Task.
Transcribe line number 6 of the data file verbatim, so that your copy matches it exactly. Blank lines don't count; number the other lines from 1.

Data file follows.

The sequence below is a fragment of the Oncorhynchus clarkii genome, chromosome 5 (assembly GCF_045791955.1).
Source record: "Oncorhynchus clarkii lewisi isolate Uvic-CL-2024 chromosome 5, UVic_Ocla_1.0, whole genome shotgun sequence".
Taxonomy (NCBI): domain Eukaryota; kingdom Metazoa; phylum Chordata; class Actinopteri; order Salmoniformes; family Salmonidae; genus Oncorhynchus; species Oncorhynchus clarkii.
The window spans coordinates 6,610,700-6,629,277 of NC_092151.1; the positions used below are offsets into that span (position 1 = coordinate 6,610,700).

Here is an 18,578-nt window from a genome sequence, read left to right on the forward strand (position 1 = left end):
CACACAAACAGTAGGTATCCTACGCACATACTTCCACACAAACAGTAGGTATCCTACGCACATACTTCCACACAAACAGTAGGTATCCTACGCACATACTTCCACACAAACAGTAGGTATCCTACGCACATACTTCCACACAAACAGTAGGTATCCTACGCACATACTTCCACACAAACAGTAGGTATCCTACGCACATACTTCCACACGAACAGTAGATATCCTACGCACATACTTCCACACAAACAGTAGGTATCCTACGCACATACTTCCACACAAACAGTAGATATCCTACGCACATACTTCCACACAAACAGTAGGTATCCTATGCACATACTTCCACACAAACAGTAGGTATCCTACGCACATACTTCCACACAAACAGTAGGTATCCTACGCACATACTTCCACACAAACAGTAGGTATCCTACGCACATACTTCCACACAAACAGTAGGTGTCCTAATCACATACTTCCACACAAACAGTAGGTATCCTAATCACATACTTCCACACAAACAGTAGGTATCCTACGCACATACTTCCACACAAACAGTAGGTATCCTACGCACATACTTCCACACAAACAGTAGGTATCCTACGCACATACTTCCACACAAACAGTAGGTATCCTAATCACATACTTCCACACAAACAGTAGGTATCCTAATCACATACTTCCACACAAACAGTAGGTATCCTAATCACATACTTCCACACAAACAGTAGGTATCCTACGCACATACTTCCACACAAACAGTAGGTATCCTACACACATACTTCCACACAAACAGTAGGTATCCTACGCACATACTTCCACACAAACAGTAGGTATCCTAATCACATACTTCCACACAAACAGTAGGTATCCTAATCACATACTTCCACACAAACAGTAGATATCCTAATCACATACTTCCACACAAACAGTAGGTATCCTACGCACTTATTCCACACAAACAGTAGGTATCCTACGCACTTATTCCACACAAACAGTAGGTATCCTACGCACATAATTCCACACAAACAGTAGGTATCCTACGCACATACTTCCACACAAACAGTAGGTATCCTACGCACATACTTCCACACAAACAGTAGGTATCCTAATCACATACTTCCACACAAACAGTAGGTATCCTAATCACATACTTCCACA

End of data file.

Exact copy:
CACACAAACAGTAGGTATCCTACGCACATACTTCCACACAAACAGTAGGTATCCTACGCACATACTTCCACACAAACAGTAGGTATCCTACGCACATACTTCCACACAAACAGTAGGTATCCTACGCACATACTTCCACACAAACAGTAGGTATCCTACGCACATACTTCCACACAAACAGTAGGTATCCTACGCACATACTTCCACACGAACAGTAGATATCCTACGCACATACTTCCACACAAACAGTAGGTATCCTACGCACATACTTCCACACAAACAGTAGATATCCTACGCACATACTTCCACACAAACAGTAGGTATCCTATGCACATACTTCCACACAAACAGTAGGTATCCTACGCACATACTTCCACACAAACAGTAGGTATCCTACGCACATACTTCCACACAAACAGTAGGTATCCTACGCACATACTTCCACACAAACAGTAGGTGTCCTAATCACATACTTCCACACAAACAGTAGGTATCCTAATCACATACTTCCACACAAACAGTAGGTATCCTACGCACATACTTCCACACAAACAGTAGGTATCCTACGCACATACTTCCACACAAACAGTAGGTATCCTACGCACATACTTCCACACAAACAGTAGGTATCCTAATCACATACTTCCACACAAACAGTAGGTATCCTAATCACATACTTCCACACAAACAGTAGGTATCCTAATCACATACTTCCACACAAACAGTAGGTATCCTACGCACATACTTCCACACAAACAGTAGGTATCCTACACACATACTTCCACACAAACAGTAGGTATCCTACGCACATACTTCCACACAAACAGTAGGTATCCTAATCACATACTTCCACACAAACAGTAGGTATCCTAATCACATACTTCCACACAAACAGTAGATATCCTAATCACATACTTCCACACAAACAGTAGGTATCCTACGCACTTATTCCACACAAACAGTAGGTATCCTACGCACTTATTCCACACAAACAGTAGGTATCCTACGCACATAATTCCACACAAACAGTAGGTATCCTACGCACATACTTCCACACAAACAGTAGGTATCCTACGCACATACTTCCACACAAACAGTAGGTATCCTAATCACATACTTCCACACAAACAGTAGGTATCCTAATCACATACTTCCACA